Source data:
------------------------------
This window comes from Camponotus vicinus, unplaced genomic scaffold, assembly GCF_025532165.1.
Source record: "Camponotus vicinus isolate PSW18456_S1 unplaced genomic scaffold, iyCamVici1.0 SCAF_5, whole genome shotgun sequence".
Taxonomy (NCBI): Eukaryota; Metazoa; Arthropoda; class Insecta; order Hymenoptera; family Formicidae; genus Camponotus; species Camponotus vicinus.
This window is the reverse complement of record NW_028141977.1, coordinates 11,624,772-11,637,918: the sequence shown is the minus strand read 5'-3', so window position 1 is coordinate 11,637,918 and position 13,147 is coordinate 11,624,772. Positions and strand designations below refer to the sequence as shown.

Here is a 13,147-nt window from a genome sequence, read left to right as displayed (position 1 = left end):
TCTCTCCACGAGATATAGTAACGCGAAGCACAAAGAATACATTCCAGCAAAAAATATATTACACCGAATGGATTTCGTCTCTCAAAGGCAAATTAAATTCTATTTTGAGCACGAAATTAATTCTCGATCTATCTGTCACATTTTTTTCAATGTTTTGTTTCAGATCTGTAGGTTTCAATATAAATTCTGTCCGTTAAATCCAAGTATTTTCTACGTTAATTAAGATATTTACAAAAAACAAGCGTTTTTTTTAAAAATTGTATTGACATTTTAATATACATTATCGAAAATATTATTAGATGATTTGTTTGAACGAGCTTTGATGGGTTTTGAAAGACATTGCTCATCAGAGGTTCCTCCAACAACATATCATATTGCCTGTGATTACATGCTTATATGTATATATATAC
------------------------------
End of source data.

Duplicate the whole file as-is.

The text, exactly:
This window comes from Camponotus vicinus, unplaced genomic scaffold, assembly GCF_025532165.1.
Source record: "Camponotus vicinus isolate PSW18456_S1 unplaced genomic scaffold, iyCamVici1.0 SCAF_5, whole genome shotgun sequence".
Taxonomy (NCBI): Eukaryota; Metazoa; Arthropoda; class Insecta; order Hymenoptera; family Formicidae; genus Camponotus; species Camponotus vicinus.
This window is the reverse complement of record NW_028141977.1, coordinates 11,624,772-11,637,918: the sequence shown is the minus strand read 5'-3', so window position 1 is coordinate 11,637,918 and position 13,147 is coordinate 11,624,772. Positions and strand designations below refer to the sequence as shown.

Here is a 13,147-nt window from a genome sequence, read left to right as displayed (position 1 = left end):
TCTCTCCACGAGATATAGTAACGCGAAGCACAAAGAATACATTCCAGCAAAAAATATATTACACCGAATGGATTTCGTCTCTCAAAGGCAAATTAAATTCTATTTTGAGCACGAAATTAATTCTCGATCTATCTGTCACATTTTTTTCAATGTTTTGTTTCAGATCTGTAGGTTTCAATATAAATTCTGTCCGTTAAATCCAAGTATTTTCTACGTTAATTAAGATATTTACAAAAAACAAGCGTTTTTTTTAAAAATTGTATTGACATTTTAATATACATTATCGAAAATATTATTAGATGATTTGTTTGAACGAGCTTTGATGGGTTTTGAAAGACATTGCTCATCAGAGGTTCCTCCAACAACATATCATATTGCCTGTGATTACATGCTTATATGTATATATATAC